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Apteronotus
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Apteronotus is a genus of weakly electric knifefish in the family Apteronotidae, distinguished by the presence of a tiny tail fin. This genus is restricted to tropical and subtropical South America (Amazon, Orinoco, Río de la Plata and Magdalena basins, as well as rivers in western Colombia and the Guianas) and Panama where found in a wide range of freshwater habitats.[1][2] They feed on small animals.[1]

Depending on the exact species, they reach a total length of up to about 18–50 cm (7–20 in). Although it has been claimed that A. magdalenensis is up to 130 cm (4.3 ft) long, this is not supported by recent studies and likely the result of confusion with Sternopygus aequilabiatus.[1][3] Members of Apteronotus fall into three species groups: the A. albifrons group have a rounded snout and are black or dark brown with a contrasting light stripe on the top of the head, and bands on the tail and at its base, the A. leptorhynchus group have an elongate, slender snout (especially in males) and are brown with a light stripe along the head and back, and a band on the tail, and the A. bonapartii group have a elongate (males) or rounded (females) snout and are brown or gray (capable of some color change) with a light band on the tail.[1] The last group is not closely related to the first two and will likely need to be moved to another genus.[2][4]

Species

There are currently 27 recognized species in this genus:[5][6][7]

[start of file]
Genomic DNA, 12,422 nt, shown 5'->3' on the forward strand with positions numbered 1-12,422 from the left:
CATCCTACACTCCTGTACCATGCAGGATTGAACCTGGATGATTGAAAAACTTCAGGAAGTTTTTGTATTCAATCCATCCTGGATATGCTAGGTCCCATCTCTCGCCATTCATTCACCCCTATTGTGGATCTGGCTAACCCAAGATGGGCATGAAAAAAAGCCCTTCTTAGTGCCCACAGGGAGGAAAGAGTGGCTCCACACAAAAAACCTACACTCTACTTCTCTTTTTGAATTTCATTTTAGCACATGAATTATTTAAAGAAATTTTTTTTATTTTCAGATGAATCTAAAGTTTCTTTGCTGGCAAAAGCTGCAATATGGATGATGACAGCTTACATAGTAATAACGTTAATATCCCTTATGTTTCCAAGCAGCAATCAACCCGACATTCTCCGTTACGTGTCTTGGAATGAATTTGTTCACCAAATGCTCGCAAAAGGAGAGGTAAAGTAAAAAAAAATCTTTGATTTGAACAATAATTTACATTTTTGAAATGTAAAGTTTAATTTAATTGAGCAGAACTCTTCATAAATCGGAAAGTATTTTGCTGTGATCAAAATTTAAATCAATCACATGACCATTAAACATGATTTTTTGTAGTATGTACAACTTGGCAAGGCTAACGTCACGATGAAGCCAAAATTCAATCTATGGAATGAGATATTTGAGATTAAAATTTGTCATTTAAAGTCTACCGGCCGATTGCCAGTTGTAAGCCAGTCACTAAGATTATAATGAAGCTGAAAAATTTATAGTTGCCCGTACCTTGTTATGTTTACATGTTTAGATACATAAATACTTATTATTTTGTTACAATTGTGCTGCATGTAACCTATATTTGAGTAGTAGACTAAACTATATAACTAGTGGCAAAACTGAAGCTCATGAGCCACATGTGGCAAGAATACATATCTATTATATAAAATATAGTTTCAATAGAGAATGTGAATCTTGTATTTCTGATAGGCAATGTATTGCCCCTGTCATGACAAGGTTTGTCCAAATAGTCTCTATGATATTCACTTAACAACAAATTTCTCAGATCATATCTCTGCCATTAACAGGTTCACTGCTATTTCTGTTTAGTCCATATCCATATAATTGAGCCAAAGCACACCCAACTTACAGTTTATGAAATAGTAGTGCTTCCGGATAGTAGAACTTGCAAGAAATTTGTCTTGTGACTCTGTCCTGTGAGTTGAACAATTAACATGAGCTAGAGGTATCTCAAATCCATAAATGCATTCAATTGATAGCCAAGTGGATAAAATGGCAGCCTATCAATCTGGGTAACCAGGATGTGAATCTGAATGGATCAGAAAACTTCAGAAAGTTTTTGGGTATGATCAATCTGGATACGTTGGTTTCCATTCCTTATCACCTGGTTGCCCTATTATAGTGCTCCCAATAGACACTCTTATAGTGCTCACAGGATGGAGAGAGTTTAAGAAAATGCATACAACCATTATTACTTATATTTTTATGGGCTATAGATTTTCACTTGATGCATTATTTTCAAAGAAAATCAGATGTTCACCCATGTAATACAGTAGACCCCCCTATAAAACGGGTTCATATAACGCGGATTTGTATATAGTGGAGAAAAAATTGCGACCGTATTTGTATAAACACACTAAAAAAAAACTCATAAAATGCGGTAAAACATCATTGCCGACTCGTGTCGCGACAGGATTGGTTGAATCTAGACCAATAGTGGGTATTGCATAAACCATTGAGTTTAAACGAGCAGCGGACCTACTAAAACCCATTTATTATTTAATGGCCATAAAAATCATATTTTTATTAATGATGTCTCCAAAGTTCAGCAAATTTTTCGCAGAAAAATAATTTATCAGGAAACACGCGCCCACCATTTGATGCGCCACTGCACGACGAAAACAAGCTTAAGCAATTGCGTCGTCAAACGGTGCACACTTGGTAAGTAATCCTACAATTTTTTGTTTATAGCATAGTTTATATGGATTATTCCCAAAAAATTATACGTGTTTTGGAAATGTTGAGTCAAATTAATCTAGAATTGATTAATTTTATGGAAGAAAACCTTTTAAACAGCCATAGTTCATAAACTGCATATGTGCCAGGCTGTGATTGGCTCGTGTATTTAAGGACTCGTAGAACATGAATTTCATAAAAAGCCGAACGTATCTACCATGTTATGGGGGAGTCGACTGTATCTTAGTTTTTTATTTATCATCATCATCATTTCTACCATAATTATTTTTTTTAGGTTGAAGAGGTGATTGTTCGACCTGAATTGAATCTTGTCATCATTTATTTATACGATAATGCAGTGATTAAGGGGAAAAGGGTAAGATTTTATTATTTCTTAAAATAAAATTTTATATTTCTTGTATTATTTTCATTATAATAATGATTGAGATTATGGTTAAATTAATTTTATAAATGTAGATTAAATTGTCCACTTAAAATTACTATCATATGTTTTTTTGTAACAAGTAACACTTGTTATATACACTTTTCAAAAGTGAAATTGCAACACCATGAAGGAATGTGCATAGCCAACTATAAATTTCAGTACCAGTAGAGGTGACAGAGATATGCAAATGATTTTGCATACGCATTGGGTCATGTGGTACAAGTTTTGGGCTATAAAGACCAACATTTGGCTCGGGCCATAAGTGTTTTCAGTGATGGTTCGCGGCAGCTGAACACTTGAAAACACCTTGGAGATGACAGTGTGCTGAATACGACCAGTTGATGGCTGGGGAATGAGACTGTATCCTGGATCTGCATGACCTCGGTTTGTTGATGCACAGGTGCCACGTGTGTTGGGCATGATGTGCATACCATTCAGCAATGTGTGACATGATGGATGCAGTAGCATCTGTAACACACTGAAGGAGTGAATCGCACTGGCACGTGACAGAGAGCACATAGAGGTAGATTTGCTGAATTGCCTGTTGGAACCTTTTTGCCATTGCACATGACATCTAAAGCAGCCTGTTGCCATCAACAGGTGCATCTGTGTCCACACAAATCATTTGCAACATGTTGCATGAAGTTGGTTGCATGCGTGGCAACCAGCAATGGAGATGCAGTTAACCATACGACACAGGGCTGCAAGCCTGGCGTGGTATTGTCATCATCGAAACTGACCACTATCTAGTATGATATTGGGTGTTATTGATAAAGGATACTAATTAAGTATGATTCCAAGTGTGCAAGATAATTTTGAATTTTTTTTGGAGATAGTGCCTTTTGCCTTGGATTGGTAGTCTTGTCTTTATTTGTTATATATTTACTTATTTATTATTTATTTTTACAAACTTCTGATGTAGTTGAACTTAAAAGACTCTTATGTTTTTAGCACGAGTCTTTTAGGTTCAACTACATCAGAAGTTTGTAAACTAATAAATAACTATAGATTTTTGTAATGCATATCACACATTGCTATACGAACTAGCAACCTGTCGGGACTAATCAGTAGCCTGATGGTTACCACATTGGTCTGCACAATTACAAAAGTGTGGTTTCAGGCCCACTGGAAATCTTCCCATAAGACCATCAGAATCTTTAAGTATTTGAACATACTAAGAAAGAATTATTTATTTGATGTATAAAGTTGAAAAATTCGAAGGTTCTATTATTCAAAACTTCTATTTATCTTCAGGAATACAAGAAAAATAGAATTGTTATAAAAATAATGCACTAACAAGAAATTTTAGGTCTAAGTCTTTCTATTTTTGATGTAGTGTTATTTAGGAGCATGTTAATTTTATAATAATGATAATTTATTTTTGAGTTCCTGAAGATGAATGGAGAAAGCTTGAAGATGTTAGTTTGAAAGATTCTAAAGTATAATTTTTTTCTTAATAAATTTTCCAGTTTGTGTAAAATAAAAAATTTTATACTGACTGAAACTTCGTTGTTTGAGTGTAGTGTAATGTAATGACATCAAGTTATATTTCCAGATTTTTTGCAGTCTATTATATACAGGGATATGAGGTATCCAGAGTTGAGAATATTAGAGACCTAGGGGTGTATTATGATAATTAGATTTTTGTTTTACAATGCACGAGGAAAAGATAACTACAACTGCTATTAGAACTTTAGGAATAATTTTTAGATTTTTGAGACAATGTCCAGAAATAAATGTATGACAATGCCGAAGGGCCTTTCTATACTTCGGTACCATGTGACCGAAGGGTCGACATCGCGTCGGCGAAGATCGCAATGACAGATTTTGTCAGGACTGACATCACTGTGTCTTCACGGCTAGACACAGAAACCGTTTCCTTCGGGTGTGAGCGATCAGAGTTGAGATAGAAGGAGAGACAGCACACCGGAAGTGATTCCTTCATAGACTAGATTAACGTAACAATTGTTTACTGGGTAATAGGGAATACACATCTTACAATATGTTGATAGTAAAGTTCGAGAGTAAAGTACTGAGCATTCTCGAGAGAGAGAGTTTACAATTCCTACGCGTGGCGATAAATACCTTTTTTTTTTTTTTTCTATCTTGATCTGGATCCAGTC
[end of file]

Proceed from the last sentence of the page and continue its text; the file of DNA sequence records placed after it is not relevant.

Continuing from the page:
References

  1. ^ a b c d van der Sleen, P.; J.S. Albert, eds. (2017). Field Guide to the Fishes of the Amazon, Orinoco, and Guianas. Princeton University Press. pp. 322–326. ISBN 978-0691170749..mw-parser-output cite.citation{font-style:inherit}.mw-parser-output q{quotes:"""""'"'"}.mw-parser-output code.cs1-code{color:inherit;background:inherit;border:inherit;padding:inherit}.mw-parser-output .cs1-lock-free a{background:url("//upload.wikimedia.org/wikipedia/commons/thumb/6/65/Lock-green.svg/9px-Lock-green.svg.png")no-repeat;background-position:right .1em center}.mw-parser-output .cs1-lock-limited a,.mw-parser-output .cs1-lock-registration a{background:url("//upload.wikimedia.org/wikipedia/commons/thumb/d/d6/Lock-gray-alt-2.svg/9px-Lock-gray-alt-2.svg.png")no-repeat;background-position:right .1em center}.mw-parser-output .cs1-lock-subscription a{background:url("//upload.wikimedia.org/wikipedia/commons/thumb/a/aa/Lock-red-alt-2.svg/9px-Lock-red-alt-2.svg.png")no-repeat;background-position:right .1em center}.mw-parser-output .cs1-subscription,.mw-parser-output .cs1-registration{color:#555}.mw-parser-output .cs1-subscription span,.mw-parser-output .cs1-registration span{border-bottom:1px dotted;cursor:help}.mw-parser-output .cs1-hidden-error{display:none;font-size:100%}.mw-parser-output .cs1-visible-error{font-size:100%}.mw-parser-output .cs1-subscription,.mw-parser-output .cs1-registration,.mw-parser-output .cs1-format{font-size:95%}.mw-parser-output .cs1-kern-left,.mw-parser-output .cs1-kern-wl-left{padding-left:0.2em}.mw-parser-output .cs1-kern-right,.mw-parser-output .cs1-kern-wl-right{padding-right:0.2em}